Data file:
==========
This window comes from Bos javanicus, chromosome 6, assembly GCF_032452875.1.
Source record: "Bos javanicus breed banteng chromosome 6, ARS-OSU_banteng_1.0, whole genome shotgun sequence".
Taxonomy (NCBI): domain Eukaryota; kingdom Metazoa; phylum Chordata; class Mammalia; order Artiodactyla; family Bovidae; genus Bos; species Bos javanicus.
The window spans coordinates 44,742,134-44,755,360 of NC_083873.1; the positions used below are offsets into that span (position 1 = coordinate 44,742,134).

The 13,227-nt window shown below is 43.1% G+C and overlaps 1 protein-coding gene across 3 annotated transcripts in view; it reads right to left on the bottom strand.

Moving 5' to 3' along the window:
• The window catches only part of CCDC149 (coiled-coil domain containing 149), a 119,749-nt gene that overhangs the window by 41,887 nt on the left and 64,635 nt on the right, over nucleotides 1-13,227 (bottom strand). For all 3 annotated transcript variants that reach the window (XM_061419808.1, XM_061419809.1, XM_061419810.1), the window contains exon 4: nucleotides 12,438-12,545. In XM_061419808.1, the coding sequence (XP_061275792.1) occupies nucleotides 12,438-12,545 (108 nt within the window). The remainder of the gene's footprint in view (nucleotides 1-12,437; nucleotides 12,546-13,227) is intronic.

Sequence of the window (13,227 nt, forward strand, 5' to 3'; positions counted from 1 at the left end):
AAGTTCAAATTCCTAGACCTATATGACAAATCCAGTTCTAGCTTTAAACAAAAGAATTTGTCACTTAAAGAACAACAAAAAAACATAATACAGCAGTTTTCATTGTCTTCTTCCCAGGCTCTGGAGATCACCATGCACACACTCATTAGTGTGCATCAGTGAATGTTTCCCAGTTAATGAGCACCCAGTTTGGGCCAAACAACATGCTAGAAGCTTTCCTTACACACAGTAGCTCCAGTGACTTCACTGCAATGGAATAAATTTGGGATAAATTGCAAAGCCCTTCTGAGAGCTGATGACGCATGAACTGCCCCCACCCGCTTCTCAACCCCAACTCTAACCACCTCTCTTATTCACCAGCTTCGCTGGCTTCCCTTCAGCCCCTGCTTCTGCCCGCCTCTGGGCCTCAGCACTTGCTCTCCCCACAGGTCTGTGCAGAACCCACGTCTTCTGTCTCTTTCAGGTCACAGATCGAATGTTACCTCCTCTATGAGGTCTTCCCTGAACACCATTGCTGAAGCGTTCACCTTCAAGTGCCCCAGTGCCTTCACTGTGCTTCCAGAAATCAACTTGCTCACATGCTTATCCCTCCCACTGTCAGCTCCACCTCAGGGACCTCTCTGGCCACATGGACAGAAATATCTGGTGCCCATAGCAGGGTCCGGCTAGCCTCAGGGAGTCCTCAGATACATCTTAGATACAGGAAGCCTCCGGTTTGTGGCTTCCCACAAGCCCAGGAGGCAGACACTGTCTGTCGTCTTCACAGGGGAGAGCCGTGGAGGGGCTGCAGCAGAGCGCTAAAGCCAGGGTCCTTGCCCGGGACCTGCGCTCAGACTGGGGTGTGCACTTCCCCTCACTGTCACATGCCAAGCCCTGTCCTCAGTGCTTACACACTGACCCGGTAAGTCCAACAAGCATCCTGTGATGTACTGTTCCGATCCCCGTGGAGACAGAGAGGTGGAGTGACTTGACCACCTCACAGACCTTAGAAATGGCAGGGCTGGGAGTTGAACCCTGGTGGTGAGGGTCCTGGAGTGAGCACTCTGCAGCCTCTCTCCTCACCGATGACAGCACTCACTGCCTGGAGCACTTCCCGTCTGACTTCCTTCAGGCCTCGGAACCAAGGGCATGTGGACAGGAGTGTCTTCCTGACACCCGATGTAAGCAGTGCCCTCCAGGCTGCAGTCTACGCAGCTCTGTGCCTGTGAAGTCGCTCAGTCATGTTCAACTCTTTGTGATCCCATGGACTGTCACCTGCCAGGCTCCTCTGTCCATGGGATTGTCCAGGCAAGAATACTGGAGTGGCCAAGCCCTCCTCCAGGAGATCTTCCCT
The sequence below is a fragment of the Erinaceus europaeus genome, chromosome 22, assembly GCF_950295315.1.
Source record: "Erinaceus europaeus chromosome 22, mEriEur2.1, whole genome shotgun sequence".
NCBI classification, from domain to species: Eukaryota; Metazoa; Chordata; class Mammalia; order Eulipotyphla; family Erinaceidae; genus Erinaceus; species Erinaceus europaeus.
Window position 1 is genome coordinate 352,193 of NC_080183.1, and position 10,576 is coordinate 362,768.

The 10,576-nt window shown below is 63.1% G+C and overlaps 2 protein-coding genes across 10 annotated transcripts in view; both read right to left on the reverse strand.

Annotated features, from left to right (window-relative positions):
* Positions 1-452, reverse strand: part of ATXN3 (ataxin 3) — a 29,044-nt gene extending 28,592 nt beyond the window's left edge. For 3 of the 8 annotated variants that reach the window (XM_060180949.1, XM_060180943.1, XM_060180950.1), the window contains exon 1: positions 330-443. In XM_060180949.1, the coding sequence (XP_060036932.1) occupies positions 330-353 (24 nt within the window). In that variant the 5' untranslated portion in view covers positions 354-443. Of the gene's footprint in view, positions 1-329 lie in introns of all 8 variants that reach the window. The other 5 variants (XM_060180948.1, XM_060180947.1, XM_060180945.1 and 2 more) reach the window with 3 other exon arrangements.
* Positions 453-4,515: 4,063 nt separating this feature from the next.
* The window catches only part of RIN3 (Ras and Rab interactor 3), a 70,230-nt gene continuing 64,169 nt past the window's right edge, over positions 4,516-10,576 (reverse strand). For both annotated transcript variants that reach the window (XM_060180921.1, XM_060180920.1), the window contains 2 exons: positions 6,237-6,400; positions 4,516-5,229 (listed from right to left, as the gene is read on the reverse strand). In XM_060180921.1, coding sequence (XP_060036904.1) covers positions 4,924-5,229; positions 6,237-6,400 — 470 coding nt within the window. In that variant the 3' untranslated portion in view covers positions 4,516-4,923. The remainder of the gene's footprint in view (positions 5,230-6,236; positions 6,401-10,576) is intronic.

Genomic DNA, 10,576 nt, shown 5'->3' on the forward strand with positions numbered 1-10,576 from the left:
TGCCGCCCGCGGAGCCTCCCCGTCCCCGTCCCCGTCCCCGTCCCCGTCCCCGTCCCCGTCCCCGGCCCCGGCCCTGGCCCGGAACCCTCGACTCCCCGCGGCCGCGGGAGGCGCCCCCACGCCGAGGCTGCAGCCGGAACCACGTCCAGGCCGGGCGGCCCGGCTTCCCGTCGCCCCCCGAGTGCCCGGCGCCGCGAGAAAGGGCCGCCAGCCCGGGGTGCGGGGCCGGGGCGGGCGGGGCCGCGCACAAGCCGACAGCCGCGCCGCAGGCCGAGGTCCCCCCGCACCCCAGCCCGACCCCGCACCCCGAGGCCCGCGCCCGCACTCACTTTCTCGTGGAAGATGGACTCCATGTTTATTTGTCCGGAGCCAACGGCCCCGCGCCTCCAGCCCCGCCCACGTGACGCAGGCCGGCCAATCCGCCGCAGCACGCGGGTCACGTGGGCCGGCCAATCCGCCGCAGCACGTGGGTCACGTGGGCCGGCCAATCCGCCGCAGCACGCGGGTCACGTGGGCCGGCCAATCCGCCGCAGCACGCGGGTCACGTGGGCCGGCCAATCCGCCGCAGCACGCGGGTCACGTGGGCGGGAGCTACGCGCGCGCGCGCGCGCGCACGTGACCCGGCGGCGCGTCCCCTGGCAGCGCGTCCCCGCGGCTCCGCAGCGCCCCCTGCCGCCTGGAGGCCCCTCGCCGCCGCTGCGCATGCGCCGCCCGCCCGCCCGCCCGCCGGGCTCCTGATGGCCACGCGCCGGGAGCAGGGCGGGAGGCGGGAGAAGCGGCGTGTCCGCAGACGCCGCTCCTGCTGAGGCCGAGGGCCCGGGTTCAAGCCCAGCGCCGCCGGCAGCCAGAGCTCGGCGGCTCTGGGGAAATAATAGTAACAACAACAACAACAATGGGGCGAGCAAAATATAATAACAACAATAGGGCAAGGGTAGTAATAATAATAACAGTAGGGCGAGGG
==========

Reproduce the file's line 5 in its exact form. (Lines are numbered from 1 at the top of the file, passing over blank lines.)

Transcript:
The 13,227-nt window shown below is 43.1% G+C and overlaps 1 protein-coding gene across 3 annotated transcripts in view; it reads right to left on the bottom strand.